I love teaching basic Physics and Math. I had taught basic courses at the University of Buenos Aires and was a Physics instructor at the Technion, Haifa. I even had a year-long weekly stint teaching algebra for-free (organized by the Students’ Union) to a teenager at Shlomi, a development town in Northern Israel, near the border with Lebanon, while I was a PhD student. I remember leaving in the early afternoon, taking a couple of buses from the Technion to Nahariya, and then a third bus to Shlomi. Almost a two-hour trip. His parents always received me with a cup of “nanah tea”, the traditional tea of Morocco Jews. And then return late at night home, after the lesson.

I was requested by the community college to pass a purity litmus test: write an essay that would testify about my political correctness. This was repugnant and violated my conscience. And it was the end of my intention to become a part-time Physics and Math teacher at a community college in California.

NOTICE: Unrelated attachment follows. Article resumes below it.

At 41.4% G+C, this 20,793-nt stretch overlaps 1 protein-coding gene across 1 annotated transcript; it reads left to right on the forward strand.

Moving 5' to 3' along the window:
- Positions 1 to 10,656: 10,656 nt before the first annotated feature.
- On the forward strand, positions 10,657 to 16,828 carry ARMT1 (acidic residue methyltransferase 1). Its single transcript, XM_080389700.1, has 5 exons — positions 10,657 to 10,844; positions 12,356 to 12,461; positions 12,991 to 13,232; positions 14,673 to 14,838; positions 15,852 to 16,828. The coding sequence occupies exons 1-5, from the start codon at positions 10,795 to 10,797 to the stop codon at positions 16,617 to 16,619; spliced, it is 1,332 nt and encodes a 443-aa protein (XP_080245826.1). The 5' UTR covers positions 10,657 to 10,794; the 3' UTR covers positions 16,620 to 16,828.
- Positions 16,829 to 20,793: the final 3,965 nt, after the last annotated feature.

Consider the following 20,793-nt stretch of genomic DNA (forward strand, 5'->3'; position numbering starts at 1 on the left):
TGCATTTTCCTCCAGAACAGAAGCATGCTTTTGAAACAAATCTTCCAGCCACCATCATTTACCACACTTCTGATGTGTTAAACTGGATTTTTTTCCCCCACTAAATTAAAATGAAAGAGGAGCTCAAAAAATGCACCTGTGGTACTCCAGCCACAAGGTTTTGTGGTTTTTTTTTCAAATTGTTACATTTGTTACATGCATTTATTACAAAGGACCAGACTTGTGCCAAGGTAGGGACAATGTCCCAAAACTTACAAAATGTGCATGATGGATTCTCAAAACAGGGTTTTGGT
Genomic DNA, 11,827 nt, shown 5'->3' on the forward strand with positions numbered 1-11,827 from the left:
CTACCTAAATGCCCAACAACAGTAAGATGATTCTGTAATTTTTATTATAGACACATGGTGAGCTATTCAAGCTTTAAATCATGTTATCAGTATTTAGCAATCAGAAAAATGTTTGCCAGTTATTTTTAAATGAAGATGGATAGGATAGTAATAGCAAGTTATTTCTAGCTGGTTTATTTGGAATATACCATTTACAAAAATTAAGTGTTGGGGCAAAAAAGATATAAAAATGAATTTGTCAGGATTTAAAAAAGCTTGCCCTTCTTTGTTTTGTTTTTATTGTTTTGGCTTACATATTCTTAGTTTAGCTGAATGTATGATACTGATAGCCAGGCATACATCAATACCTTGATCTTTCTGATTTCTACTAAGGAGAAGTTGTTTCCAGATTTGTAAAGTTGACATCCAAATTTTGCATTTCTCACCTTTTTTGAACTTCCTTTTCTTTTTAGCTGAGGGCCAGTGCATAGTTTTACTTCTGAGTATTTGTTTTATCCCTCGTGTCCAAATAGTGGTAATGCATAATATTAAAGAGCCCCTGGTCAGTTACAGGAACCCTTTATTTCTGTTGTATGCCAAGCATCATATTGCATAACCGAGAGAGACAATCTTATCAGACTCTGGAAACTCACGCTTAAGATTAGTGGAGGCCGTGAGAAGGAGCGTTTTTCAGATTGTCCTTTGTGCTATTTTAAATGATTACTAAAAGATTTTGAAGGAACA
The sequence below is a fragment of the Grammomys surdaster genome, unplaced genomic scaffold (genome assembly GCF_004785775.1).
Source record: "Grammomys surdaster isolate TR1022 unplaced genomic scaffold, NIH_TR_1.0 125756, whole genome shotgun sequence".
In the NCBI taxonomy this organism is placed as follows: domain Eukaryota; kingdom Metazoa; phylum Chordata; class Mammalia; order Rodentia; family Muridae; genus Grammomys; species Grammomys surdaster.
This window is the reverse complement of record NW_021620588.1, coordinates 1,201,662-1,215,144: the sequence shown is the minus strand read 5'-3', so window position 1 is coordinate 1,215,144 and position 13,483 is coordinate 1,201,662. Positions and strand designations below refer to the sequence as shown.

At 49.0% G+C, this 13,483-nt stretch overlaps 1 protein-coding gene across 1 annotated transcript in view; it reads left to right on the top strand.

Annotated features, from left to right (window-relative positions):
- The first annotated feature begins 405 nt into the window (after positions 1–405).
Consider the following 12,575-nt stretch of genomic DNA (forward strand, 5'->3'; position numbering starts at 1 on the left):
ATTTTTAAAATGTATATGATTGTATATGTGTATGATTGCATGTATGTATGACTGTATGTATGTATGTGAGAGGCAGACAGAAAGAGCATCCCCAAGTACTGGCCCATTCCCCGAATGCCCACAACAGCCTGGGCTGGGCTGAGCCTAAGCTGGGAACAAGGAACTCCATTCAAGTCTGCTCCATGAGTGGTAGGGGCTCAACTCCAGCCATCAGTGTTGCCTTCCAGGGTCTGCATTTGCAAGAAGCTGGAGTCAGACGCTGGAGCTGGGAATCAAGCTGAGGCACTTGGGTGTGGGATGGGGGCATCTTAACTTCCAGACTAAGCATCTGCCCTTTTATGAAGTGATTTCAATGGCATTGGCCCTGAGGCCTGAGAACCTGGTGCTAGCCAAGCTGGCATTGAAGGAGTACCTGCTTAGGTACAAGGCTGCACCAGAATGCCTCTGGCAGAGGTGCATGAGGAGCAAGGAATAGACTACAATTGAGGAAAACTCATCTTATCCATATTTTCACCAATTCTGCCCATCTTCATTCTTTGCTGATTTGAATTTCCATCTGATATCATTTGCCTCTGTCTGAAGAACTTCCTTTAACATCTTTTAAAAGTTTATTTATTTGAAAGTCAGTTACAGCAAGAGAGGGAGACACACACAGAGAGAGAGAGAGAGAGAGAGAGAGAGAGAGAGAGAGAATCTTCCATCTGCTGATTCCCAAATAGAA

What is happening today at the campuses of the US Universities is a disgrace. As one wisely said at a Quora forum, the word “university’ is a compound word that might translate as “seeking truth together”: From the Latin words “universus” (whole, entire) and “veritas” (truth). Nothing could be more further from this meaning in the present environment at the campuses. The transformation is practically complete, from the academic staff till the students’ organizations. Year after year the academic staff – especially in the Social Studies faculties – has been systematically weeded up from “bad apples” which do not conform to their political and ideological beliefs. Today intimidation in the campuses is rampant. What a well-organized and disciplined minority can achieve!

Globalization and its impact on people